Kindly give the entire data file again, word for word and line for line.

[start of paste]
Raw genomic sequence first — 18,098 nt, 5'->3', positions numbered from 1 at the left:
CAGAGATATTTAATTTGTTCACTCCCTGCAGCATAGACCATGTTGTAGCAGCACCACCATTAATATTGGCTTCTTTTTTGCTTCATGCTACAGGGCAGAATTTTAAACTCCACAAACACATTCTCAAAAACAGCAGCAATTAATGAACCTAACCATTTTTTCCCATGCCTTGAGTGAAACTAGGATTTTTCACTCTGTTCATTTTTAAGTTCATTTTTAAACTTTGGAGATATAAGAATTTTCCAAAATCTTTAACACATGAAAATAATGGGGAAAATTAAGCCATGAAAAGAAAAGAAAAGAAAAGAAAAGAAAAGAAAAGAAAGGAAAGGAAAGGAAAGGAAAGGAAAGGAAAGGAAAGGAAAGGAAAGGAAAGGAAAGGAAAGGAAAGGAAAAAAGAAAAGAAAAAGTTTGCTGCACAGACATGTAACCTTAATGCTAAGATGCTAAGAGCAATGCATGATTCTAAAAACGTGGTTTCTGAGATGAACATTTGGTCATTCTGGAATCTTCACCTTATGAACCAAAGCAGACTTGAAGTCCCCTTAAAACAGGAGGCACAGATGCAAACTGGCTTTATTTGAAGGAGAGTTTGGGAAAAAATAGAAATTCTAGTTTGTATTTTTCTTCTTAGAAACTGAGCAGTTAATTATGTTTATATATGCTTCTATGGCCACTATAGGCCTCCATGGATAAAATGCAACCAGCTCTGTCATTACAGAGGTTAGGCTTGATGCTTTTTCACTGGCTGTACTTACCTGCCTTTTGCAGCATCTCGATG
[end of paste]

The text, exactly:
Raw genomic sequence first — 18,098 nt, 5'->3', positions numbered from 1 at the left:
CAGAGATATTTAATTTGTTCACTCCCTGCAGCATAGACCATGTTGTAGCAGCACCACCATTAATATTGGCTTCTTTTTTGCTTCATGCTACAGGGCAGAATTTTAAACTCCACAAACACATTCTCAAAAACAGCAGCAATTAATGAACCTAACCATTTTTTCCCATGCCTTGAGTGAAACTAGGATTTTTCACTCTGTTCATTTTTAAGTTCATTTTTAAACTTTGGAGATATAAGAATTTTCCAAAATCTTTAACACATGAAAATAATGGGGAAAATTAAGCCATGAAAAGAAAAGAAAAGAAAAGAAAAGAAAAGAAAAGAAAGGAAAGGAAAGGAAAGGAAAGGAAAGGAAAGGAAAGGAAAGGAAAGGAAAGGAAAGGAAAGGAAAGGAAAAAAGAAAAGAAAAAGTTTGCTGCACAGACATGTAACCTTAATGCTAAGATGCTAAGAGCAATGCATGATTCTAAAAACGTGGTTTCTGAGATGAACATTTGGTCATTCTGGAATCTTCACCTTATGAACCAAAGCAGACTTGAAGTCCCCTTAAAACAGGAGGCACAGATGCAAACTGGCTTTATTTGAAGGAGAGTTTGGGAAAAAATAGAAATTCTAGTTTGTATTTTTCTTCTTAGAAACTGAGCAGTTAATTATGTTTATATATGCTTCTATGGCCACTATAGGCCTCCATGGATAAAATGCAACCAGCTCTGTCATTACAGAGGTTAGGCTTGATGCTTTTTCACTGGCTGTACTTACCTGCCTTTTGCAGCATCTCGATG